They’re tiny, brainless and badass. They’re the everyday viruses that send us running to the Kleenex aisle. And at a molecular level, they rock.
Viruses are mindlessly competent, ruthlessly efficient, and so simple they blur the line between life and non-life. Yet we humans, despite our elaborate nervous systems and thousands of genes, can barely keep pace.
Modern technology has allowed us to begin combating viral infections, but many still afflict our daily lives. These are not necessarily the diseases that overwhelm our news headlines—rather, they’re the chicken pox, the seasonal flu, and the common cold. Sometimes, they’re the viruses we didn’t even know we carried. So how about a moment of respect for these tiny, beautiful plagues of daily life?
We’re bigger, brainier, and have technology on our side—but we still can’t stamp out influenza. Every year, those microscopic sacs of 11 genes manage to evade and elude us.
The key to influenza’s repeated success stems from two proteins studding the outside surface of the viral particles: hemagglutinin (H) and neuraminidase (N). When the body mounts a defense against the virus, it remembers those proteins so that the next time, it can catch the virus before it wreaks havoc. Unfortunately for us, influenza has a few tricks up its membranous sleeves. It is advantageously sloppy as it copies and proofreads its genetic material. Sometimes, it sticks adenine where there ought to be a cytosine, or a guanine where there ought to have been a thymine. These little changes add up. By the time the next flu season rolls around, the face of the virus has morphed into something a little less recognizable.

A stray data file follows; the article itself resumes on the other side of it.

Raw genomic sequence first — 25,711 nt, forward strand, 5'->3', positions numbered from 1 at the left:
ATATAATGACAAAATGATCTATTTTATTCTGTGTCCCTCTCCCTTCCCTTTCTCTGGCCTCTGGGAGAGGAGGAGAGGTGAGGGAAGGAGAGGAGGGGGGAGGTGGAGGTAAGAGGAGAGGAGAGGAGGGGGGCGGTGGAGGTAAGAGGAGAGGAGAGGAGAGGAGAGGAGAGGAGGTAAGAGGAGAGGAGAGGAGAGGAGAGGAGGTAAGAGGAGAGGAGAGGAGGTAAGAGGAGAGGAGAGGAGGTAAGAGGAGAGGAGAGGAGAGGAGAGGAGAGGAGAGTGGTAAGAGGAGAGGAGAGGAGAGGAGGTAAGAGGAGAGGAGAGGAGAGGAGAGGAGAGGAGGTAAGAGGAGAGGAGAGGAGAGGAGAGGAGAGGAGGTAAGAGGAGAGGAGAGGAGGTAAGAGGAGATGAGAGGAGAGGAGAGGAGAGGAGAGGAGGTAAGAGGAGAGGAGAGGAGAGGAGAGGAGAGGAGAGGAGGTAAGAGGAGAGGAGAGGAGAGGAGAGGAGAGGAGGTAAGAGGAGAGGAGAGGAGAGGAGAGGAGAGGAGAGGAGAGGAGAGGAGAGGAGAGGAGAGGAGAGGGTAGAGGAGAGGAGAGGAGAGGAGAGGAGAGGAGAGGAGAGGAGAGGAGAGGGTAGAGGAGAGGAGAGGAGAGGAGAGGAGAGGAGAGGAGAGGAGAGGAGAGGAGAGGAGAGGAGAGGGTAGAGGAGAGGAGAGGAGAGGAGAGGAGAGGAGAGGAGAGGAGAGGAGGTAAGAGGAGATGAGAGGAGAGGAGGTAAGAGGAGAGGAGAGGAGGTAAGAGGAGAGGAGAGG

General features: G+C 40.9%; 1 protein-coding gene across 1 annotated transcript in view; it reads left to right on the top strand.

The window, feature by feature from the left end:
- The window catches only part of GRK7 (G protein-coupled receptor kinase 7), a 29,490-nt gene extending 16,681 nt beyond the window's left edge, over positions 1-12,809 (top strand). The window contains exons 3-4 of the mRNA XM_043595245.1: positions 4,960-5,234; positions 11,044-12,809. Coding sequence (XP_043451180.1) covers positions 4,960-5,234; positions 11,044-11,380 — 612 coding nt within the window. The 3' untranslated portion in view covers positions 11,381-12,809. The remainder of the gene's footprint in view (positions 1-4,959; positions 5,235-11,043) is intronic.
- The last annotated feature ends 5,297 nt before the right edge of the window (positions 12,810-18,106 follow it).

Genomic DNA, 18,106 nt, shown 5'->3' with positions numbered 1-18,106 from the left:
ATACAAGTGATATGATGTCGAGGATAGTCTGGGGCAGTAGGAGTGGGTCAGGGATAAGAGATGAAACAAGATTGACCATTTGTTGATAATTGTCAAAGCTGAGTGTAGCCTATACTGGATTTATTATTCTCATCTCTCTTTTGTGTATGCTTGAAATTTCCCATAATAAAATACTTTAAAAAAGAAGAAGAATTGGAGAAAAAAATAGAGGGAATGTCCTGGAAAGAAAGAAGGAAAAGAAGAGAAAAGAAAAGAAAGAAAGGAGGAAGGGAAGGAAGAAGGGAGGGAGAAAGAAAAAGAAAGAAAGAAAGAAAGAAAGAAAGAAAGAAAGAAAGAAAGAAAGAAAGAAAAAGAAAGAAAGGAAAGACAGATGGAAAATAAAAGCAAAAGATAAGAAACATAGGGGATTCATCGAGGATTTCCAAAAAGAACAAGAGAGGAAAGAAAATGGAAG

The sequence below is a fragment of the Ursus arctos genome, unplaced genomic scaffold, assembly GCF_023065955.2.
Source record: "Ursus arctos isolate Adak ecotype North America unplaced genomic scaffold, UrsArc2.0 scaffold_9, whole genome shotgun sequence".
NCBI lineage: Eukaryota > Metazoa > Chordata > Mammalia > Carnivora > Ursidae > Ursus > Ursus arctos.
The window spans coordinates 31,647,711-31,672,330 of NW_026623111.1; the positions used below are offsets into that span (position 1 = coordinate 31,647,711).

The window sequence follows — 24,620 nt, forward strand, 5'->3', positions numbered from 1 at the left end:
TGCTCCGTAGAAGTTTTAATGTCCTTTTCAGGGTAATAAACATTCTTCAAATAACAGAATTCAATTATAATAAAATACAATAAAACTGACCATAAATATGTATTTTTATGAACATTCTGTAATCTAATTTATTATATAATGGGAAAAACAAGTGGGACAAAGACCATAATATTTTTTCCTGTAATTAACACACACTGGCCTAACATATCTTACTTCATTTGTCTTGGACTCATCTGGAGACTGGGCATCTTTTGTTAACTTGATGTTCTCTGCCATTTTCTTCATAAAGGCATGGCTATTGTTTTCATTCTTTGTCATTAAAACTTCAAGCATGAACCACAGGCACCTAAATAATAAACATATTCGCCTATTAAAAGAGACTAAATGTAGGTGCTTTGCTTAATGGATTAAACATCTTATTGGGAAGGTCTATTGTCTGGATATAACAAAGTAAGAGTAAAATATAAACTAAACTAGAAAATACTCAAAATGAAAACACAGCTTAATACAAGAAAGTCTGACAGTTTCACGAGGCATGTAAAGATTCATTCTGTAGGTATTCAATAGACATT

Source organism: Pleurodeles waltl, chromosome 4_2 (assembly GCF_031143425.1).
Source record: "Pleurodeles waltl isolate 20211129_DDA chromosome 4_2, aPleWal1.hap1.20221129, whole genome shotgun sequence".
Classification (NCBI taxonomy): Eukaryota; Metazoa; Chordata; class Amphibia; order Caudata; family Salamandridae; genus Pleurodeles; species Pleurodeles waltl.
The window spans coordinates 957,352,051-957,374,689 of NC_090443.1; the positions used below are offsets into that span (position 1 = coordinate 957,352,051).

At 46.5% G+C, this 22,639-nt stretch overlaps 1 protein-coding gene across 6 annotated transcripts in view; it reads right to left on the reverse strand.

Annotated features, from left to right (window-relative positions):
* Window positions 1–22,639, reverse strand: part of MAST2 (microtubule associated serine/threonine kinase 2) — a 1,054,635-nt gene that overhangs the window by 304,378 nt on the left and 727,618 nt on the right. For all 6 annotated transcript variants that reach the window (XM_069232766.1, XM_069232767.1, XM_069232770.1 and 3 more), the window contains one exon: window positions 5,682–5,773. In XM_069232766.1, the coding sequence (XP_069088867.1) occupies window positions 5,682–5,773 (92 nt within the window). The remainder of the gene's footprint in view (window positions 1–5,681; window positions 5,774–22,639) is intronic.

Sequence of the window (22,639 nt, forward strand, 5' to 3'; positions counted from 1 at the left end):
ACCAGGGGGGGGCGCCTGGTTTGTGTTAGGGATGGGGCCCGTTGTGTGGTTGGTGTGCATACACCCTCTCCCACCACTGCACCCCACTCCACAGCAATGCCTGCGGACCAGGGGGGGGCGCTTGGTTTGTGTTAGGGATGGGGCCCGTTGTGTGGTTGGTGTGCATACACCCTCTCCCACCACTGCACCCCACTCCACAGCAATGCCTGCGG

But influenza’s most stunning shapeshifting comes about through a process called antigenic shift. When this happens, the virus shuffles its genetic deck to create a new incarnation of itself, unknown to vaccine-makers and immune systems alike. Shift happens for two reasons: First, influenza viruses store their genetic information not in one long strand, but in eight separate segments. When it infects a cell, those segments are dumped out for replication. Second, some animals—like pigs—can be infected by multiple versions of flu simultaneously, like swine, avian and human. If that happens, and if those viruses all happen to go after the same cell, then they can swap out genetic information and recombine into a whole new strain.
Our T cells never had a chance.
The Common Cold